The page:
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It's Not Too Late to Vaccinate
January 11, 2010
By Kathleen Sebelius, Secretary of Health and Human Services
This week is National Influenza Vaccination Week, and it’s a great time to get vaccinated against the H1N1 flu.
Flu is unpredictable, and this flu season is far from over. Flu season typically lasts until May, and we don’t know whether there will be additional waves of flu illness. H1N1 is still circulating, it’s still dangerous, and there are still lives to be saved. That’s why it’s so critical for everyone to get vaccinated.
While over 60 million people have received the H1N1 vaccine, over three-fifths of Americans have not yet gotten it. It’s easy to find a flu vaccination location near you. Simply visit Flu.gov and type your zip code into the flu vaccine locator tool.
One of the many goals for this week is to engage at-risk, unvaccinated audiences who are concerned about vaccination or unsure about where to find vaccine. In an effort to reach more Americans, each day this week we will highlight the importance of getting a specific group vaccinated:
General Public and Health Care Workers
Monday, January 11 is the official vaccination day for both health care workers and the general public. Now that more H1N1 vaccine is available and high-risk groups have had the opportunity to get vaccinated, anyone 6 months or older in the general public is encouraged to get vaccinated against H1N1 flu. Health care workers are among those at higher risk of getting and spreading the flu.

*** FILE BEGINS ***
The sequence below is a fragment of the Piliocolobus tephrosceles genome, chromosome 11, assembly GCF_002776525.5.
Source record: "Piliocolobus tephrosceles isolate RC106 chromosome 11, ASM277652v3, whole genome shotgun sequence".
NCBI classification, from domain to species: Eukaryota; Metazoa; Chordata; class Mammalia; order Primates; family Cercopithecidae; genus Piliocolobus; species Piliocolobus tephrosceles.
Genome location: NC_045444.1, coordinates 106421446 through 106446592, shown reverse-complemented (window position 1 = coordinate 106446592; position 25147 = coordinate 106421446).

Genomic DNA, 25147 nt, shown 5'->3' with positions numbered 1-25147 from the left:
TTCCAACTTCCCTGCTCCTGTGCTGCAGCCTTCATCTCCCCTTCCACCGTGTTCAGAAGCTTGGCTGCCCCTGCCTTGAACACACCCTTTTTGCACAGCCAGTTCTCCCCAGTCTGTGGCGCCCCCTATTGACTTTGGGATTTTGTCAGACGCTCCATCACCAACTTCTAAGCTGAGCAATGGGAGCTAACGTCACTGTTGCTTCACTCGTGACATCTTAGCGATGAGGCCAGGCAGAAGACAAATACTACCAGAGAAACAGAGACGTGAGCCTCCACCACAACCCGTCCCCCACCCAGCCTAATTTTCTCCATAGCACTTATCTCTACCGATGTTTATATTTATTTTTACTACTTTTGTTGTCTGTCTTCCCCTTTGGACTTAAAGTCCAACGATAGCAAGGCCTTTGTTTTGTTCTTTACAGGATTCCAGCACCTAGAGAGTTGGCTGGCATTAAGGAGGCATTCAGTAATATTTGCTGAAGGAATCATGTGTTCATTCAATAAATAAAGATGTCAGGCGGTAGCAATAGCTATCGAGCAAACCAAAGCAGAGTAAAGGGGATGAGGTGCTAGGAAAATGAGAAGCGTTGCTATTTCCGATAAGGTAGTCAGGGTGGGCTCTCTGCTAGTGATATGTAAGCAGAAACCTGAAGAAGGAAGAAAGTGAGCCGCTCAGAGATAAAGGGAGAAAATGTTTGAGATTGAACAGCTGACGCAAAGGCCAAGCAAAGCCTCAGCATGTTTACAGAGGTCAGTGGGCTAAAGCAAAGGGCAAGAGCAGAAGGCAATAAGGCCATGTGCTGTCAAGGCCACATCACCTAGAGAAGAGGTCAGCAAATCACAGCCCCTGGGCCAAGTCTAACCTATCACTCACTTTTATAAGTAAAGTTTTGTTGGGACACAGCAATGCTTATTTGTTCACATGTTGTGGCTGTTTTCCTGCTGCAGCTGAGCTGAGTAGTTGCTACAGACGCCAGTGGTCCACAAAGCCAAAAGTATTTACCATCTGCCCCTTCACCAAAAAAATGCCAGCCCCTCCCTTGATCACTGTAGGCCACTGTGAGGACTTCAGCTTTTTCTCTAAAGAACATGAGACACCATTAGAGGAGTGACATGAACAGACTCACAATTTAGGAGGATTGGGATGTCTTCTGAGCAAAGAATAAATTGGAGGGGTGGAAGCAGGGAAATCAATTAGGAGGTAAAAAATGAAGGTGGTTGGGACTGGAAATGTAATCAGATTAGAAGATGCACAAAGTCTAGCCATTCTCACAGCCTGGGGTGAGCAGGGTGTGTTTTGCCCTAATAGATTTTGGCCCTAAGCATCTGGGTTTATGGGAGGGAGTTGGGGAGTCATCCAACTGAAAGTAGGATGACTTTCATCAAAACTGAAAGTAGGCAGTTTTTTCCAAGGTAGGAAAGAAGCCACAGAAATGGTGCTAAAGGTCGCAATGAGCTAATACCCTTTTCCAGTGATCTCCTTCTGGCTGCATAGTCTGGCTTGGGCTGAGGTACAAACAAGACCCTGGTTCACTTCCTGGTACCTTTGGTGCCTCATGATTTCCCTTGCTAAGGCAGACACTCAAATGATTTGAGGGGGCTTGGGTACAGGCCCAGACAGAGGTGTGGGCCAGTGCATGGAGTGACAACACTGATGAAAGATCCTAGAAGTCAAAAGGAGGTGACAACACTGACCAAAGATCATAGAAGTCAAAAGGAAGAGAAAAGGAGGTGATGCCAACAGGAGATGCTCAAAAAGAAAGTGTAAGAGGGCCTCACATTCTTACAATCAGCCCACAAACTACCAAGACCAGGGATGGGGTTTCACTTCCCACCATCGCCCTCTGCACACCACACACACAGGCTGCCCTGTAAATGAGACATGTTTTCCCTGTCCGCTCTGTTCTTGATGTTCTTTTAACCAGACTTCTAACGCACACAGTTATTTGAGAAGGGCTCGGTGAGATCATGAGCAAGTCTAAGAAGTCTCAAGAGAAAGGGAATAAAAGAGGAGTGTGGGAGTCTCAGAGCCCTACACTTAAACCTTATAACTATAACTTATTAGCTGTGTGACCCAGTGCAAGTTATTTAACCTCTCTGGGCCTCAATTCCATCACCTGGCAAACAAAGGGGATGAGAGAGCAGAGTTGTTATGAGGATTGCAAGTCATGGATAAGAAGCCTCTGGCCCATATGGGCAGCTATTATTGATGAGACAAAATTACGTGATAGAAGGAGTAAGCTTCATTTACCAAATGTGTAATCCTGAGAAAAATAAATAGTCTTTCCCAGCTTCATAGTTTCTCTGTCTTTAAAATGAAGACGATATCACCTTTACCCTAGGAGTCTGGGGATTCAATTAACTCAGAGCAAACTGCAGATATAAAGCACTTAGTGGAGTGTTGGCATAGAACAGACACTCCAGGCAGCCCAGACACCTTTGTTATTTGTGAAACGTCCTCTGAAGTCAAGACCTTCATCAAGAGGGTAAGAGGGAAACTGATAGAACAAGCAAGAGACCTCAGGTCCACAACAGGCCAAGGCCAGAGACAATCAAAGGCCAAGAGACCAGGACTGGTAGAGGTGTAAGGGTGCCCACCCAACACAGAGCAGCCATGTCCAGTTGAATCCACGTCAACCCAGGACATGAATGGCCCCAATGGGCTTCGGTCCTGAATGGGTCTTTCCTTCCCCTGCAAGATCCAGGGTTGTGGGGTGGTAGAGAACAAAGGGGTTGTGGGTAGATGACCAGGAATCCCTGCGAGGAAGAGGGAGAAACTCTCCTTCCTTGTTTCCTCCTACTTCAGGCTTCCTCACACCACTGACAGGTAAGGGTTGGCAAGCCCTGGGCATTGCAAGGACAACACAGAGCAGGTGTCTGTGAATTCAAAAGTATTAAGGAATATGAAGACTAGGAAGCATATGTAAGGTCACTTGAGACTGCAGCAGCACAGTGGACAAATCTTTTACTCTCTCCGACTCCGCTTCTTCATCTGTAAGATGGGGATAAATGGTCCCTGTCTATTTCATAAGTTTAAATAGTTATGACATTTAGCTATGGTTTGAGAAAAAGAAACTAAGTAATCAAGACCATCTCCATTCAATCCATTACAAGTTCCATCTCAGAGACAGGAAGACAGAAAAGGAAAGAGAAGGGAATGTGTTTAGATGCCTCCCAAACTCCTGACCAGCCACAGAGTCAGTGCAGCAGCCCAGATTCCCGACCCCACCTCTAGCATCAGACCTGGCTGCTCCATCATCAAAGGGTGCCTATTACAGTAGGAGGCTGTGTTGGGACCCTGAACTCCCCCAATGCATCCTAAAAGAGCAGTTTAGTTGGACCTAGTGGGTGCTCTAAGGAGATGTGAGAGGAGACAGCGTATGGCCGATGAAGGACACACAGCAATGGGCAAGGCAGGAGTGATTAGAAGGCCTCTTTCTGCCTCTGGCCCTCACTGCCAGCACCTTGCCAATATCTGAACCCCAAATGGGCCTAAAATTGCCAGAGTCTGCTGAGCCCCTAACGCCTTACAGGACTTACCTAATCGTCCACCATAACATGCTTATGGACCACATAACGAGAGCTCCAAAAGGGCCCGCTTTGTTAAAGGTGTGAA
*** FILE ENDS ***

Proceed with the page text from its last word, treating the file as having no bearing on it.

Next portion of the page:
People with Chronic Health Conditions
Tuesday, January 12 is the designated vaccination day for people with chronic health conditions. Because of their underlying conditions, they’re at higher risk of serious influenza-related complications. Those high-risk conditions include asthma, diabetes, heart disease, kidney and liver disorders, neurological disorders, blood disorders, cancer, HIV or AIDS, and others. The flu can make chronic health problems worse.
Children, Pregnant Women, and Families
Wednesday, January 13 will highlight the importance of getting H1N1 vaccine for pregnant women, children, and caregivers of children less than 6 months of age.
2009 H1N1 flu is very serious for these three groups. A woman who is vaccinated during her pregnancy can reduce the risk of influenza for her and for her baby. Children of all ages are at high risk for contracting the influenza illness, especially children under the age of two. The best way to protect these children is to make sure their caregivers and other adults and children who live with them get vaccinated.
Unlike seasonal flu, the H1N1 virus has spread quickly among young adults age 19 to 24. Thursday, January 14 will focus on vaccinating people in this age group. Young adults have been hit extremely hard by 2009 H1N1 this year. Many young adults have regular contact with a large number of people – whether it’s their families, workplace, or classrooms – they are more likely to expose themselves and their loved ones to this virus. Vaccination is important not just for their health, but for the health of those around them.
The CDC now recommends that senior citizens get the H1N1 flu vaccine. While seniors are less likely to be infected with the H1N1 virus than younger people, there have been severe infections and deaths from H1N1 in every age group, including people 65 and older. Friday, January 15 has been designated Seniors' Vaccination Day, a reminder that older Americans who want to lower their risk of infection and flu-related complications should now get the 2009 H1N1 vaccine.
Thank you for helping us spread the word about National Influenza Vaccination Week. Together we can fight the flu, and keep our families, neighbors, coworkers, and communities healthy. If you would like to get involved in this event, visit the NIVW website.